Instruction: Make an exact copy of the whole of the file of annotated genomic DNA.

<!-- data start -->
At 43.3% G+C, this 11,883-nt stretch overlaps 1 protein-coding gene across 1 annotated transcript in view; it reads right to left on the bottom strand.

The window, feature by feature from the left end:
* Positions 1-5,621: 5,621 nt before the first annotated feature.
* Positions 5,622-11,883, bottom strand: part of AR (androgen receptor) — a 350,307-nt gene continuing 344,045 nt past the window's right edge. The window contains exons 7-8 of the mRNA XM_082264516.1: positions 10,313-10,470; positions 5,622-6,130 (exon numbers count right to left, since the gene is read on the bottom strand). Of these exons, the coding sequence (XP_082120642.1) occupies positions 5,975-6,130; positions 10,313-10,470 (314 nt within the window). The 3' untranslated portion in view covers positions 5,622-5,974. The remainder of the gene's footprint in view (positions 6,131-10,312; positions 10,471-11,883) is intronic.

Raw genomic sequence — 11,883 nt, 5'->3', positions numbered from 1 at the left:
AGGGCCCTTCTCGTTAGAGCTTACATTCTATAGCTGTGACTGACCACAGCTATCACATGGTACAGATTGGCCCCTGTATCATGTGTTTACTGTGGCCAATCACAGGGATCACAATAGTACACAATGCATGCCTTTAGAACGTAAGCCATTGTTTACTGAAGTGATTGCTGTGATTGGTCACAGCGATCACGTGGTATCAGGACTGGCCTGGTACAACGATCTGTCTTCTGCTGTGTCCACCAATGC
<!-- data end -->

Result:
At 43.3% G+C, this 11,883-nt stretch overlaps 1 protein-coding gene across 1 annotated transcript in view; it reads right to left on the bottom strand.

The window, feature by feature from the left end:
* Positions 1-5,621: 5,621 nt before the first annotated feature.
* Positions 5,622-11,883, bottom strand: part of AR (androgen receptor) — a 350,307-nt gene continuing 344,045 nt past the window's right edge. The window contains exons 7-8 of the mRNA XM_082264516.1: positions 10,313-10,470; positions 5,622-6,130 (exon numbers count right to left, since the gene is read on the bottom strand). Of these exons, the coding sequence (XP_082120642.1) occupies positions 5,975-6,130; positions 10,313-10,470 (314 nt within the window). The 3' untranslated portion in view covers positions 5,622-5,974. The remainder of the gene's footprint in view (positions 6,131-10,312; positions 10,471-11,883) is intronic.

Raw genomic sequence — 11,883 nt, 5'->3', positions numbered from 1 at the left:
AGGGCCCTTCTCGTTAGAGCTTACATTCTATAGCTGTGACTGACCACAGCTATCACATGGTACAGATTGGCCCCTGTATCATGTGTTTACTGTGGCCAATCACAGGGATCACAATAGTACACAATGCATGCCTTTAGAACGTAAGCCATTGTTTACTGAAGTGATTGCTGTGATTGGTCACAGCGATCACGTGGTATCAGGACTGGCCTGGTACAACGATCTGTCTTCTGCTGTGTCCACCAATGC